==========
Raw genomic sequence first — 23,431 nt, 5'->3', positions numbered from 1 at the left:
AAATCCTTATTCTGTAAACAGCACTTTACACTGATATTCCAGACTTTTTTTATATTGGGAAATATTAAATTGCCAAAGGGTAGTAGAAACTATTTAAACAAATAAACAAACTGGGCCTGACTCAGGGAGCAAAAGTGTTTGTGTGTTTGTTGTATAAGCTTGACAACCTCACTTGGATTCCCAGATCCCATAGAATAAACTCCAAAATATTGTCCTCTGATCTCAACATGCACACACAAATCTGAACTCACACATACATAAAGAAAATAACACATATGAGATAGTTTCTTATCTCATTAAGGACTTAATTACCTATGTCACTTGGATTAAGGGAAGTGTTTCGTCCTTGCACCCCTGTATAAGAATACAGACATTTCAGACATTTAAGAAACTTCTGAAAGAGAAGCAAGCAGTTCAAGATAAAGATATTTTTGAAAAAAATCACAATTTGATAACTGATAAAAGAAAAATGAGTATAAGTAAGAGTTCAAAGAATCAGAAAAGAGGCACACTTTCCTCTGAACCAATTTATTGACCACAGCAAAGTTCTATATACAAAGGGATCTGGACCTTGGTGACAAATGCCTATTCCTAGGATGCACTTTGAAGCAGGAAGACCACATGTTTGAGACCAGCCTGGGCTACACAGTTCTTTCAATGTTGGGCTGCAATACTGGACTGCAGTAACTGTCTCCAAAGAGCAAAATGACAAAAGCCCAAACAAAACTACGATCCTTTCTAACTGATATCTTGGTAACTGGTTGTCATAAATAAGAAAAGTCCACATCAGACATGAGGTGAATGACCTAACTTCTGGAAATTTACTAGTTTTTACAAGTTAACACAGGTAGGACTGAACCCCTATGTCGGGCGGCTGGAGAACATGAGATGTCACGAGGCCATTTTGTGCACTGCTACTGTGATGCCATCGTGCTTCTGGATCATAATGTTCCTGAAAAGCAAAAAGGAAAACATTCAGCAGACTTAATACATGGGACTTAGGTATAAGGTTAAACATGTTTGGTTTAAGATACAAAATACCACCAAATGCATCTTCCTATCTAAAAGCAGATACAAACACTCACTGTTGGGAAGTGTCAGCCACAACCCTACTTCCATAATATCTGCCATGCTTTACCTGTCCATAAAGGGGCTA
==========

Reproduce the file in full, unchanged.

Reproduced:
Raw genomic sequence first — 23,431 nt, 5'->3', positions numbered from 1 at the left:
AAATCCTTATTCTGTAAACAGCACTTTACACTGATATTCCAGACTTTTTTTATATTGGGAAATATTAAATTGCCAAAGGGTAGTAGAAACTATTTAAACAAATAAACAAACTGGGCCTGACTCAGGGAGCAAAAGTGTTTGTGTGTTTGTTGTATAAGCTTGACAACCTCACTTGGATTCCCAGATCCCATAGAATAAACTCCAAAATATTGTCCTCTGATCTCAACATGCACACACAAATCTGAACTCACACATACATAAAGAAAATAACACATATGAGATAGTTTCTTATCTCATTAAGGACTTAATTACCTATGTCACTTGGATTAAGGGAAGTGTTTCGTCCTTGCACCCCTGTATAAGAATACAGACATTTCAGACATTTAAGAAACTTCTGAAAGAGAAGCAAGCAGTTCAAGATAAAGATATTTTTGAAAAAAATCACAATTTGATAACTGATAAAAGAAAAATGAGTATAAGTAAGAGTTCAAAGAATCAGAAAAGAGGCACACTTTCCTCTGAACCAATTTATTGACCACAGCAAAGTTCTATATACAAAGGGATCTGGACCTTGGTGACAAATGCCTATTCCTAGGATGCACTTTGAAGCAGGAAGACCACATGTTTGAGACCAGCCTGGGCTACACAGTTCTTTCAATGTTGGGCTGCAATACTGGACTGCAGTAACTGTCTCCAAAGAGCAAAATGACAAAAGCCCAAACAAAACTACGATCCTTTCTAACTGATATCTTGGTAACTGGTTGTCATAAATAAGAAAAGTCCACATCAGACATGAGGTGAATGACCTAACTTCTGGAAATTTACTAGTTTTTACAAGTTAACACAGGTAGGACTGAACCCCTATGTCGGGCGGCTGGAGAACATGAGATGTCACGAGGCCATTTTGTGCACTGCTACTGTGATGCCATCGTGCTTCTGGATCATAATGTTCCTGAAAAGCAAAAAGGAAAACATTCAGCAGACTTAATACATGGGACTTAGGTATAAGGTTAAACATGTTTGGTTTAAGATACAAAATACCACCAAATGCATCTTCCTATCTAAAAGCAGATACAAACACTCACTGTTGGGAAGTGTCAGCCACAACCCTACTTCCATAATATCTGCCATGCTTTACCTGTCCATAAAGGGGCTA